Jul 17, 2020 07:55 PM

China’s Banking Regulator Tells Everyone Again That Trust Returns Are Not Guaranteed

Last year, regulators punished nearly one-third of China’s 68 trust firms for violations.
Last year, regulators punished nearly one-third of China’s 68 trust firms for violations.

An official from China’s banking watchdog said that trust products cannot provide guaranteed returns and should not make implicit guarantees, after an embattled trust company illegally guaranteed returns for its trust products involving billions of dollars.

The China Banking and Insurance Regulatory Commission (CBIRC) is actively investigating illegal activities related to trust products, Tang Wei, a deputy head of the CBIRC’s trust institution supervision department, said at a Thursday briefing.

Tang’s comments came after a handful of debt-laden Chinese trust companies have been found guilty of illegal business practices as they failed to repay tens of thousands of investors. Two of the most high-profile cases involve Anxin Trust Co. Ltd. and Sichuan Trust Co. Ltd.

Anxin Trust was found to have illegally misappropriated proceeds in trust products and created huge payment risks by guaranteeing returns to some investors, Caixin previously reported. The company illegally guaranteed returns for trust products involving some 90 billion yuan ($12.9 billion), a source close to regulators said. Such practices got Anxin Trust into more than 40 lawsuits with 32 companies, mostly over broken guarantees for defaulted debts.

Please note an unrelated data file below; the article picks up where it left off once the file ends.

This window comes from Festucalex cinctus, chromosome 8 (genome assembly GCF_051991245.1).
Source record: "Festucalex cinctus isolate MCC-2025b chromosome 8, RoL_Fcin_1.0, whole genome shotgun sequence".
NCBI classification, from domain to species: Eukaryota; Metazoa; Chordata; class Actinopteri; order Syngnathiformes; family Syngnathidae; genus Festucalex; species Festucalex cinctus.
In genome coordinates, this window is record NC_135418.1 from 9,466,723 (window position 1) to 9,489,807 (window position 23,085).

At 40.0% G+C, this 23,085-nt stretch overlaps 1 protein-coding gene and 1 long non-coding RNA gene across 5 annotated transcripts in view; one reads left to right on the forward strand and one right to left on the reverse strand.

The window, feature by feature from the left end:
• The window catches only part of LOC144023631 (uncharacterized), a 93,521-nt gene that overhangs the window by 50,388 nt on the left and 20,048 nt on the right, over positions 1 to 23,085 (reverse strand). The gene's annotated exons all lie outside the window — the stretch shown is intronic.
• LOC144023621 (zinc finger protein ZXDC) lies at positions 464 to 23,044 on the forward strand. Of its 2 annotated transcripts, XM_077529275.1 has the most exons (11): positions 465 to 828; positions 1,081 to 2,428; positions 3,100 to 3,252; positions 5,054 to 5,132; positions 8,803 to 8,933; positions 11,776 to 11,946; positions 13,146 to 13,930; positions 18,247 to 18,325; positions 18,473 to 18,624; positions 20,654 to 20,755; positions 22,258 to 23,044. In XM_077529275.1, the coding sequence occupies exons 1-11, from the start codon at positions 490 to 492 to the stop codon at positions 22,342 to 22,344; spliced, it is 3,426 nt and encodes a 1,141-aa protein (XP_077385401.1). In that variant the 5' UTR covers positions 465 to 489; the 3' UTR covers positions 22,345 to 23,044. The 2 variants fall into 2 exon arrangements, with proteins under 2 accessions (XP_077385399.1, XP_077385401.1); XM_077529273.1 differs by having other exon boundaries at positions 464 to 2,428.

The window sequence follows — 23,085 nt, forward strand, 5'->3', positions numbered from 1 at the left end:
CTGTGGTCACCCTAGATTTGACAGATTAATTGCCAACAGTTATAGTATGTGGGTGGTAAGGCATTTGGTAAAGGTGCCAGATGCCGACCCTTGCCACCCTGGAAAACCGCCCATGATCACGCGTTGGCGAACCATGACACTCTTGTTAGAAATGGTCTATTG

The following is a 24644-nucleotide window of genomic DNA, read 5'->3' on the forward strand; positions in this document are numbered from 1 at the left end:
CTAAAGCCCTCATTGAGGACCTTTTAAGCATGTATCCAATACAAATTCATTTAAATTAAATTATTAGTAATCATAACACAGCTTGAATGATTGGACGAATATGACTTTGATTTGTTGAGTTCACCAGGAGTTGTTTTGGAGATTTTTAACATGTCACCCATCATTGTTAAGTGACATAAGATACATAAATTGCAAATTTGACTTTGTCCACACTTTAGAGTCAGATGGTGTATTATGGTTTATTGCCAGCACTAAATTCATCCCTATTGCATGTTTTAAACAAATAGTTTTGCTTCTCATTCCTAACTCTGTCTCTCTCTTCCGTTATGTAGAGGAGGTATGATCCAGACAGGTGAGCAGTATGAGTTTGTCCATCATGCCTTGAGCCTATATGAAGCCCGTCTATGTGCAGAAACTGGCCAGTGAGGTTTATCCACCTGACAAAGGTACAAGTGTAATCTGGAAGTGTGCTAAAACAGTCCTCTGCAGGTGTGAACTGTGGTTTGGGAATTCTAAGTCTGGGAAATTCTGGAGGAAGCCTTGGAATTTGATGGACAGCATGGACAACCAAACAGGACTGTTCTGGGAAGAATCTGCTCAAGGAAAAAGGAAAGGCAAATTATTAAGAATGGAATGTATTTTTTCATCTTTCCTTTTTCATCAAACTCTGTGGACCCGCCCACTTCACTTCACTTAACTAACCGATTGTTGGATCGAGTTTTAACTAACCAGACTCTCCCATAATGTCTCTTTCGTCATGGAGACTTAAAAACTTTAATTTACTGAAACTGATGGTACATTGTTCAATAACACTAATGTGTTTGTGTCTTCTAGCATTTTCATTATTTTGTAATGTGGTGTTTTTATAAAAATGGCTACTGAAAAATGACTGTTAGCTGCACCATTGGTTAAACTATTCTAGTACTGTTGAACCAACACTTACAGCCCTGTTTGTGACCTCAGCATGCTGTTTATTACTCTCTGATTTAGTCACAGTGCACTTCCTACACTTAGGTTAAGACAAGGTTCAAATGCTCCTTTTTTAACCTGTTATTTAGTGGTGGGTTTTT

Tang said guaranteeing returns is a serious wrongdoing, and all such guarantees are invalid and not protected by law.

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Cover Story: Anxin Trust’s $7 Billion Investment Black Hole

Sichuan Trust, another struggling trust firm, recently failed to repay over 20 billion yuan to investors in its trust products.

Looking ahead, Tang said that regulators will promote investor education to deepen investors’ understanding of the legal aspects of trust products. Trust beneficiaries can only obtain returns on the basis of trust properties under the condition that trustees fully perform their duties, so issuers cannot make guarantees about returns, whether implicit or explicit, according to Tang.

Tang’s comments echo recent remarks from a central bank official. Sun Tianqi, head of the People’s Bank of China’s financial stability bureau, said (link in Chinese) last week that investors need to develop better awareness of the relationship between earnings and risk.

Sun also said regulators and local governments are studying how to deal with the risks that Sichuan Trust and Anxin Trust have exposed, and that the central bank is working closely with them.

Tang said that while a few trust institutions have encountered operational difficulties, measures are being taken to deal with the risks and the industry remains stable overall.

In an effort to contain risks in the trust industry, the CBIRC last month informally told some trust companies to downsize their trust financing business, multiple sources told Caixin.

Last year, regulators punished nearly one-third of China’s 68 trust firms for violations including illicit off-balance-sheet lending and illegal real estate investments, levying at least 22 million yuan in fines.

Contact reporter Timmy Shen ( and editor Gavin Cross (

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